Guaranteeing a Victory Rules and Is Well Worth the Risk

Guaranteeing a Victory Rules and Is Well Worth the Risk

NCAAF

Guaranteeing a Victory Rules and Is Well Worth the Risk

Michiganand Ohio State play this weekend. Perhaps you’ve heard about this game. It’s a big one and the fanbases don’t particularly care for each other. It’s also been a bit one-sided recently. But this year the Wolverines are really good and the Buckeyes appear very mortal. The Team Up North is favored in Columbus. Up is down. Down is up. Woody is Bo. Bo is Woody. It’s a brave new world.

Speaking of that, let’s check in on one of the best things in all of sports: guaranteeing a victory in advance. Today’s contestant is Michigan running back Karan Higdon, who allowed himself to be baited into doing just that.

Now, where would he learn something like this? Impossible to know.

Higdon’s proclamation was answered in kind by Ohio State’s running back Mike Weber. With a Spongebob Squarepants meme. Let me repeat: a Spongebob Squarepants meme.

And that’s a good place to start. The old, stoic sporting world would have you believe that giving an opponent bulletin board material is a major no-no. But consider some reality here. There’s quite a bit on the line for Saturday’s game already. If any player on Michigan or OSU isn’t fired up for the contest, they should be rushed to the hospital.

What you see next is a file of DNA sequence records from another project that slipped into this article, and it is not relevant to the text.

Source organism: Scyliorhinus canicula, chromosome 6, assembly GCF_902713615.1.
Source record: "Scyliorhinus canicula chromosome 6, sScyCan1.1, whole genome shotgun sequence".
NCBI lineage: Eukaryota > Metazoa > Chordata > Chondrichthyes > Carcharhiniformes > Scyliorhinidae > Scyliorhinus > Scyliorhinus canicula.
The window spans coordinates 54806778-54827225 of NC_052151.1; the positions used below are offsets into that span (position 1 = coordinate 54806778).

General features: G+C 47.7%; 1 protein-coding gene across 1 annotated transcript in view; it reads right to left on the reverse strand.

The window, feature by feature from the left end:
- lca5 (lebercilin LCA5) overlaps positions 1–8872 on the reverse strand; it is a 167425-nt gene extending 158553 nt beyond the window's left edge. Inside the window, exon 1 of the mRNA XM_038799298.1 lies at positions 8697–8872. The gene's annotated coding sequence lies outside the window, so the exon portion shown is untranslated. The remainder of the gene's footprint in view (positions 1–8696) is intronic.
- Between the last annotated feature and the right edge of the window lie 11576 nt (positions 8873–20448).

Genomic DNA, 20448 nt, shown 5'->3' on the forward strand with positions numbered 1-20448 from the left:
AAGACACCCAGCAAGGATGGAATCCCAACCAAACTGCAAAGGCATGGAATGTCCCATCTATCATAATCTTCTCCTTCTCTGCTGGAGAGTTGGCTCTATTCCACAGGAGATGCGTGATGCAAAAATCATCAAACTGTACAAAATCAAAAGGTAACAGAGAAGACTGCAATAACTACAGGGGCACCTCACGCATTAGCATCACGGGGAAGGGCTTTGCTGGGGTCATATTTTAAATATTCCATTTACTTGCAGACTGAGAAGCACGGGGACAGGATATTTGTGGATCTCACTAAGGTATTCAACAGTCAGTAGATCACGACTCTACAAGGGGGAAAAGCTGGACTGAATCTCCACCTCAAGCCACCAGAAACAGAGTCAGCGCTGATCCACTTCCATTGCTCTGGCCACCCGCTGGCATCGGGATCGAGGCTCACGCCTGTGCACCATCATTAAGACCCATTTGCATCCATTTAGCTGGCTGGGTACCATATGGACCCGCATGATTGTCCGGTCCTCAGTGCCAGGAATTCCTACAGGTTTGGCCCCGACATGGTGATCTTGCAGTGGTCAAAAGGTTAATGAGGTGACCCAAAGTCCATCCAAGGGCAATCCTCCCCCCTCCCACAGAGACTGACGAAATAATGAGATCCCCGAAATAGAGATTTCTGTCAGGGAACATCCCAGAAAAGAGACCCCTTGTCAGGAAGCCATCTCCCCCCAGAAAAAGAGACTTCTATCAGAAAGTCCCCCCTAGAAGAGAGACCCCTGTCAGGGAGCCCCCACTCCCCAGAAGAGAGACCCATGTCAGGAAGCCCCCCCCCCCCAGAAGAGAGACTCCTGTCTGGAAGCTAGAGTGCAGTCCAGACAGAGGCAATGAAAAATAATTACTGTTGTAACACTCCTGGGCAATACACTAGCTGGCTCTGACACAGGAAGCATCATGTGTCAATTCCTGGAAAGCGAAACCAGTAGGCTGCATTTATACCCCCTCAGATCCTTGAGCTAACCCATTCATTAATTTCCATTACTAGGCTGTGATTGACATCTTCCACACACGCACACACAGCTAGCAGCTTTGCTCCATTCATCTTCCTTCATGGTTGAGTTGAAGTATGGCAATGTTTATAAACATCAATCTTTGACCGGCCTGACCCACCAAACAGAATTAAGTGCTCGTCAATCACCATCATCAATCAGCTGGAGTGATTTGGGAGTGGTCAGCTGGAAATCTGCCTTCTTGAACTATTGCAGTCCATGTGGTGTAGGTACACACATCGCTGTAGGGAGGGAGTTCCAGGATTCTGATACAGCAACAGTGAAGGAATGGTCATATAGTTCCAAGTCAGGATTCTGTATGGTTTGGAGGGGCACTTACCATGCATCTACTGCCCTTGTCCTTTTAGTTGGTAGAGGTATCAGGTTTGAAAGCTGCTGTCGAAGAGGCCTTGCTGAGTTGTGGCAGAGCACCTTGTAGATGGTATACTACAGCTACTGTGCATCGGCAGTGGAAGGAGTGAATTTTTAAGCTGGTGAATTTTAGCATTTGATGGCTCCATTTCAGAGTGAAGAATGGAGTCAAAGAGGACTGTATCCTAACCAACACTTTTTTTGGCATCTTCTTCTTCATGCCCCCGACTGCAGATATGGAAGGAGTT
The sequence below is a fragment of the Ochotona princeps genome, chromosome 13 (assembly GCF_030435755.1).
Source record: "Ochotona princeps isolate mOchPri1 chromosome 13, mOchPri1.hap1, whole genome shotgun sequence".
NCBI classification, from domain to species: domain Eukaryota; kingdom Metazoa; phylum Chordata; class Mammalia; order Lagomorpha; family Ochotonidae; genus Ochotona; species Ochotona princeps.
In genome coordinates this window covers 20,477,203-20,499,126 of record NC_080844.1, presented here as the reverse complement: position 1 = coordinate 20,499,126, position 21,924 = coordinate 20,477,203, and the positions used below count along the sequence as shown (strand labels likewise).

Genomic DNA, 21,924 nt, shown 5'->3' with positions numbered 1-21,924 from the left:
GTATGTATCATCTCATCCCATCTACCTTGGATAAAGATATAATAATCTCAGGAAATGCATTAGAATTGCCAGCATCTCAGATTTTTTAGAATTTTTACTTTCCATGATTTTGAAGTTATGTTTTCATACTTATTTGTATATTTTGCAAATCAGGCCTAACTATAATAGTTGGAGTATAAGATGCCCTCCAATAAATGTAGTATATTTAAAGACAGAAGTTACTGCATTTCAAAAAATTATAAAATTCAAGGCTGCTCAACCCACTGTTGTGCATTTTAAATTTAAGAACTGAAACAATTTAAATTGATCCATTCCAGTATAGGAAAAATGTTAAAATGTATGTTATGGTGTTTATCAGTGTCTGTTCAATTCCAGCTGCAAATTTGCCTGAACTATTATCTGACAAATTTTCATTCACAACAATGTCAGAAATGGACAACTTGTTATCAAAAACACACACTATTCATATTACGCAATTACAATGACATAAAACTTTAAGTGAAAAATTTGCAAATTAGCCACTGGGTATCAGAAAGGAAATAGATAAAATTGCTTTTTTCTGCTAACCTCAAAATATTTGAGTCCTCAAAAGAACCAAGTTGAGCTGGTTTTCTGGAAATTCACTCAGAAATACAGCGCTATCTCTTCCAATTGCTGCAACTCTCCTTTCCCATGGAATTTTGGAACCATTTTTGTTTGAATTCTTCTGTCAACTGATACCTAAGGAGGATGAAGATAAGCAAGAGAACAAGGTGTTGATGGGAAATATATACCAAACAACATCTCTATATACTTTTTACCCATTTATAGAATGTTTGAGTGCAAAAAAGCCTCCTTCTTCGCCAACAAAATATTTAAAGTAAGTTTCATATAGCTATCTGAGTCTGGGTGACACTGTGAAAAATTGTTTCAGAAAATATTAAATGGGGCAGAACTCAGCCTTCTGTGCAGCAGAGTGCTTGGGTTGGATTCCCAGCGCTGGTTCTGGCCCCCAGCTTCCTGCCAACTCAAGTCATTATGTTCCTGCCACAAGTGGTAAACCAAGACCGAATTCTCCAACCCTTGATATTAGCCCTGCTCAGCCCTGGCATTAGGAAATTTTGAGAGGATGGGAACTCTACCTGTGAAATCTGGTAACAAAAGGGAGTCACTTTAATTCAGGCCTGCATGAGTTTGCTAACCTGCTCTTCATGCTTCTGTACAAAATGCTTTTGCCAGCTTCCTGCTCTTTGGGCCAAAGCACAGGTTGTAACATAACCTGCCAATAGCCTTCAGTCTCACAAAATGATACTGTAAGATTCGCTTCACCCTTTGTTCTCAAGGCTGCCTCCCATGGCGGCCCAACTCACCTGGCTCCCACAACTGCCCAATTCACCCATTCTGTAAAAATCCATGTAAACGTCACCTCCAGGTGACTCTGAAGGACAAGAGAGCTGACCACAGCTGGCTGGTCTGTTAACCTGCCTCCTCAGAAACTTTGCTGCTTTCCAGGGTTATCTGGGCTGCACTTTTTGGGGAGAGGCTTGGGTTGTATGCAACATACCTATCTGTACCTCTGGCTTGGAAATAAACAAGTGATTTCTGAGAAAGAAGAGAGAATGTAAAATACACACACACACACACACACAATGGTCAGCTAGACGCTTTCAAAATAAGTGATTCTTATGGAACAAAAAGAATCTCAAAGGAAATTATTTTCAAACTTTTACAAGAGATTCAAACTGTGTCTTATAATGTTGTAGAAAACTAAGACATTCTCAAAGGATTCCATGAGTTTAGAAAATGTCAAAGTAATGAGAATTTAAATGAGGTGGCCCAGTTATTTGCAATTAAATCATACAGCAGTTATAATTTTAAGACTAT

Does one thinking person think that players will play harder because they think the other team believes it has a chance to win? I mean, sports are largely nonsensical, but let’s have some limits here.

Allow me to fully embrace my Millennial here and say this from the chest. Guaranteeing a victory in a big game is very, very cool. More importantly, the benefits far outweight the costs. Get it right and you’re a legend. Get it wrong and it’s just a little extra sting when you’re already sad. And people are far more likely to forget.

Heck, most of the sports media landscape exists on the fuel of being loudly wrong and misfiring on predictions. As a society, we’ve just come to accept that.

We need more of this from athletes, not less.

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